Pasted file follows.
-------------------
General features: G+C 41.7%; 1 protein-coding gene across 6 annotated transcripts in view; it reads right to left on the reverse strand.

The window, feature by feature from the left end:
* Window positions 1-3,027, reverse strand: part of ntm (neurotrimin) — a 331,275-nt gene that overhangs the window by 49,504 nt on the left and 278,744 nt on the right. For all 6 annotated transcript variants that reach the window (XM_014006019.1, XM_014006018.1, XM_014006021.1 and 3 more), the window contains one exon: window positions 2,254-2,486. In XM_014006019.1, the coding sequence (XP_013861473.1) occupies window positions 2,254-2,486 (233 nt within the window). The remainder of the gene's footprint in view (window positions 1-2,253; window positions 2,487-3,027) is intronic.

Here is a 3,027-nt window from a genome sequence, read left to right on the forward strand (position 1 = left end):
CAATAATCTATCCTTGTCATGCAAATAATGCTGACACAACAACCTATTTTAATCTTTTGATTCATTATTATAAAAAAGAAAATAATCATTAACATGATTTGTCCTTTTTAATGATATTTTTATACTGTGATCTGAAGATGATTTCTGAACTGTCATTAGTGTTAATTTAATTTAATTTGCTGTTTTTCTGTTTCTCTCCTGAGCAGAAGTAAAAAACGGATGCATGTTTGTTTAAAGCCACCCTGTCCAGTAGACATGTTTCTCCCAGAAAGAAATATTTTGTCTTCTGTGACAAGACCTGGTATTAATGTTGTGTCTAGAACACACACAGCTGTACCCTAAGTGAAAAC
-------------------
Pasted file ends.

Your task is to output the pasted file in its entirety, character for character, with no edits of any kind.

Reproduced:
General features: G+C 41.7%; 1 protein-coding gene across 6 annotated transcripts in view; it reads right to left on the reverse strand.

The window, feature by feature from the left end:
* Window positions 1-3,027, reverse strand: part of ntm (neurotrimin) — a 331,275-nt gene that overhangs the window by 49,504 nt on the left and 278,744 nt on the right. For all 6 annotated transcript variants that reach the window (XM_014006019.1, XM_014006018.1, XM_014006021.1 and 3 more), the window contains one exon: window positions 2,254-2,486. In XM_014006019.1, the coding sequence (XP_013861473.1) occupies window positions 2,254-2,486 (233 nt within the window). The remainder of the gene's footprint in view (window positions 1-2,253; window positions 2,487-3,027) is intronic.

Here is a 3,027-nt window from a genome sequence, read left to right on the forward strand (position 1 = left end):
CAATAATCTATCCTTGTCATGCAAATAATGCTGACACAACAACCTATTTTAATCTTTTGATTCATTATTATAAAAAAGAAAATAATCATTAACATGATTTGTCCTTTTTAATGATATTTTTATACTGTGATCTGAAGATGATTTCTGAACTGTCATTAGTGTTAATTTAATTTAATTTGCTGTTTTTCTGTTTCTCTCCTGAGCAGAAGTAAAAAACGGATGCATGTTTGTTTAAAGCCACCCTGTCCAGTAGACATGTTTCTCCCAGAAAGAAATATTTTGTCTTCTGTGACAAGACCTGGTATTAATGTTGTGTCTAGAACACACACAGCTGTACCCTAAGTGAAAAC